I bet you’d want it too
A Polski Fiat with a punch
The above-mentioned manual is a booklet issued by none other than the Hungarian Motorsport Federation (MNASZ) and clipped to the door for easy retrieval. The roll cage is easy to spot too. And yet, for the man on the street this looks nothing more than a car someone bought back in the 80’s because they could not afford anything better, and then threw away happily as soon as they finally saved up for a lightly used Golf Mk.I imported from Switzerland.
Actually, their observations would be only half spot on. The owner, Gabor Katona bought this Polski Fiat 126p (a Fiat 126 clone, manufactured under licence in Poland) while in college, simply because he “couldn't afford anything better”. Alternative choices were the Trabant (even more despised than the 126p), the Lada (too large and too thirsty) or the Dacia (falls apart all the time), so he went with the Polski. Now, Gabor is not your average consumer who buys things and then replaces them at a whim. He has had this car for twelve years. The first mod job was installing a 903 cc four-cylinder Fiat engine. It was not easy to get the new engine approved but he triumphed at last and he could not have been happier. He used the car every day, the engine was sprightly but the body was getting long in the tooth. A rust spot here, a filler job there, underbody coating needed everywhere.
This is where this simple automotive story turned into a PG-rated horror flick you are bound not to appreciate unless you are both a perfectionist and a complete nutcase – like most hobby car builders who soup up their cars in their own driveway.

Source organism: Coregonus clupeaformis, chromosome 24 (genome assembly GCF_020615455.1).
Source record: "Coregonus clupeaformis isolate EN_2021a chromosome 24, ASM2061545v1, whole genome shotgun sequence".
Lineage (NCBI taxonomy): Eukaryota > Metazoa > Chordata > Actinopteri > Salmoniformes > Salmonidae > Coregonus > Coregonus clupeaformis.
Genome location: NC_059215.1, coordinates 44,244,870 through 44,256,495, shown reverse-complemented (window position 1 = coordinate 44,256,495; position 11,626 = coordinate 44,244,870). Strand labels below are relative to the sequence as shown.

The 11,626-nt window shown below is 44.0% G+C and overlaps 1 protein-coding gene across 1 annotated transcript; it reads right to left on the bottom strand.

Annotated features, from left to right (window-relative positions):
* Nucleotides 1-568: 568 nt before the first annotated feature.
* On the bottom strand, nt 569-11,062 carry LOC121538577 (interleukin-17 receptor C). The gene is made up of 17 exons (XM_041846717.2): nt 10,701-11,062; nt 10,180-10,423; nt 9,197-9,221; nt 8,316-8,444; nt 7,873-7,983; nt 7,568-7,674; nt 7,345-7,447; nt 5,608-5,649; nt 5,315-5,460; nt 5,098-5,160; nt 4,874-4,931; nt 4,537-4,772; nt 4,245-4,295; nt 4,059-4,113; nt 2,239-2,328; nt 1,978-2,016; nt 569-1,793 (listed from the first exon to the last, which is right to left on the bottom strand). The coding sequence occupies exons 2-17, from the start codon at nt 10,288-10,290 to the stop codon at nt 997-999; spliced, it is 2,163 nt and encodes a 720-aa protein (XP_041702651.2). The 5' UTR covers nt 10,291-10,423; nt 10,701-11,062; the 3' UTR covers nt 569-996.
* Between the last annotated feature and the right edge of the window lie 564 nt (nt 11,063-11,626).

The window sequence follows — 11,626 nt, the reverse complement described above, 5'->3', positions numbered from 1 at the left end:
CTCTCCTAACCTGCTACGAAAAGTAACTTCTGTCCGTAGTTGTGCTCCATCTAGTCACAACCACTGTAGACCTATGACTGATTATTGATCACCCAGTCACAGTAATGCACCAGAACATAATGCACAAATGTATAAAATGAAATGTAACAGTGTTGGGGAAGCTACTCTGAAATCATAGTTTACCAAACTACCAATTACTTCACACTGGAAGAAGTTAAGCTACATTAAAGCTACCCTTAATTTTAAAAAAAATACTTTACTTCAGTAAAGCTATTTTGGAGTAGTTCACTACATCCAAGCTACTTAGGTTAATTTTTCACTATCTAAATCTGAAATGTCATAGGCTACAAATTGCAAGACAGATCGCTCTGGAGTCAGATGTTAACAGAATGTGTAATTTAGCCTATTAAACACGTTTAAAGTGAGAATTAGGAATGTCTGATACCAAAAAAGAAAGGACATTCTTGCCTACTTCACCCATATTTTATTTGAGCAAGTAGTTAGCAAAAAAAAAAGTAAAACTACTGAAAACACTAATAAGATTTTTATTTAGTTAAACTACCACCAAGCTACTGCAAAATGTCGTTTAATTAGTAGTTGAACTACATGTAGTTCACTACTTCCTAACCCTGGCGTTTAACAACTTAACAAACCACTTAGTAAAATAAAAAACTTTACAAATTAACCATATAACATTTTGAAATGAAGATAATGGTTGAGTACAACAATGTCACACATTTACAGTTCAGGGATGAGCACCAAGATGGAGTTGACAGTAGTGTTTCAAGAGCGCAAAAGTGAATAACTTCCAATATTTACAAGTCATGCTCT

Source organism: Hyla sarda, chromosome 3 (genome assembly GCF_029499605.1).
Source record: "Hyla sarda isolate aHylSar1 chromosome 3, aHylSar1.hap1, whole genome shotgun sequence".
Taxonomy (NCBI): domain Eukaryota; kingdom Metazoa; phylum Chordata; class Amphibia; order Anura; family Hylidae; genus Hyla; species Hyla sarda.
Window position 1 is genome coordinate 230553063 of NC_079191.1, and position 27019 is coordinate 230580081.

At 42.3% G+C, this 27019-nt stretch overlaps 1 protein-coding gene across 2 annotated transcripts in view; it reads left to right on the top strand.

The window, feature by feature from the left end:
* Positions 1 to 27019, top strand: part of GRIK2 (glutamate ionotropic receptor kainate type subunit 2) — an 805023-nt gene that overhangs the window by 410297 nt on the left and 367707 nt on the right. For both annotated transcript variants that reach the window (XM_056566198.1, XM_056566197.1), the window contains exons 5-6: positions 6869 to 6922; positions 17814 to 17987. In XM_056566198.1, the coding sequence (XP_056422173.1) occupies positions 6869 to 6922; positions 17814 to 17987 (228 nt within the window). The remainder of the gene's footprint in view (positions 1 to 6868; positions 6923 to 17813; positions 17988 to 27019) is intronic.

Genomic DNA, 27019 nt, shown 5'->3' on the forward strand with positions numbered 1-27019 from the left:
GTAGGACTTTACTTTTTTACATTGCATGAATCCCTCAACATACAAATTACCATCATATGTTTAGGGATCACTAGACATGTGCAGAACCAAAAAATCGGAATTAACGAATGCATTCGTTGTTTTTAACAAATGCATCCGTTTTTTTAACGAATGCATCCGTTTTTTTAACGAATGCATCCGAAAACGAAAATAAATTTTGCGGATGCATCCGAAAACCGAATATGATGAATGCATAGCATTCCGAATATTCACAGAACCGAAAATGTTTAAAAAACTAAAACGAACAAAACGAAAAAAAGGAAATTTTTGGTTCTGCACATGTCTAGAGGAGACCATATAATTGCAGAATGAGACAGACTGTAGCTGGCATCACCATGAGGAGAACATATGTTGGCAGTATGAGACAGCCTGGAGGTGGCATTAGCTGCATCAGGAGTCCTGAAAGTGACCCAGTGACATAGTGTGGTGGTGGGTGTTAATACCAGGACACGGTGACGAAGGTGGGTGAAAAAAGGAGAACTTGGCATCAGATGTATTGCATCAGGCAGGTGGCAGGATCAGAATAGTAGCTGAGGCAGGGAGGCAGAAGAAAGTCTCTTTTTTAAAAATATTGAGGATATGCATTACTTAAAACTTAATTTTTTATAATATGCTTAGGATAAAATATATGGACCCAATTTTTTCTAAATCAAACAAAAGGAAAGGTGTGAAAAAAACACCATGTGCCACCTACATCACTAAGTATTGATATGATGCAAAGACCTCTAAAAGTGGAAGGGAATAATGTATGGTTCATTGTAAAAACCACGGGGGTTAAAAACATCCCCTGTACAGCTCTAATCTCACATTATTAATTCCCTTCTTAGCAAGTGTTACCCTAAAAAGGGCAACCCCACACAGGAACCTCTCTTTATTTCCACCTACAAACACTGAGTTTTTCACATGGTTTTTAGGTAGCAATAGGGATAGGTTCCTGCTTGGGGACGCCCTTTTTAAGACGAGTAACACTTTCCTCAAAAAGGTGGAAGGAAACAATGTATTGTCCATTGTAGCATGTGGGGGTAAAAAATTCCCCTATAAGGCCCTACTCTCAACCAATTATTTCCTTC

Whenever he took the car to the MoT, inspectors would give him a hard time about his car having non-standard wheels and non-standard clearance and all, so he decided to legalise the modification – but he wanted do it the proper way, getting a MNASZ documentation and following all specifications. That would give him more room for future mods and no authority could ever give him rap for reduced ride height or those stud bolt wheels.
Do not get into premature conclusions: this is not the most powerful 126p in the world. Heck, it's not even the most powerful one in Hungary, not to mention the car's homeland, Poland, where real mighty monsters are built with turbocharged engines and all. But the build quality and the concept are both unique and world class.
The 903 cc Fiat engine is special in its own right. Being a small displacement four-cylinder block it has tiny and ultra-light pistons. Small bore means small valves, no room for anything more substantial. Add to this the lightweight pushrods and you will have an engine that revs happily and freely despite the OHV valve train. Second gear lasts up to 80 kph which (because the Polski Fiat lacks any noise insulation), sounds and feels like zillion miles a second, just a tad over the speed of light. Together with the go-kart-like suspension and the low-slung seating you are drawn into an experience no modern car can give you – at least not the ones you can afford. Also, you don't have to chase it up to 150 kph to start enjoying yourself. No need to enter a roundabout at 80 kph for a nice healthy broadside – half that much will suffice. The car, small and light, is easily controlled in the drift, although because it is tail heavy it has a tendency to oversteer beyond recovery.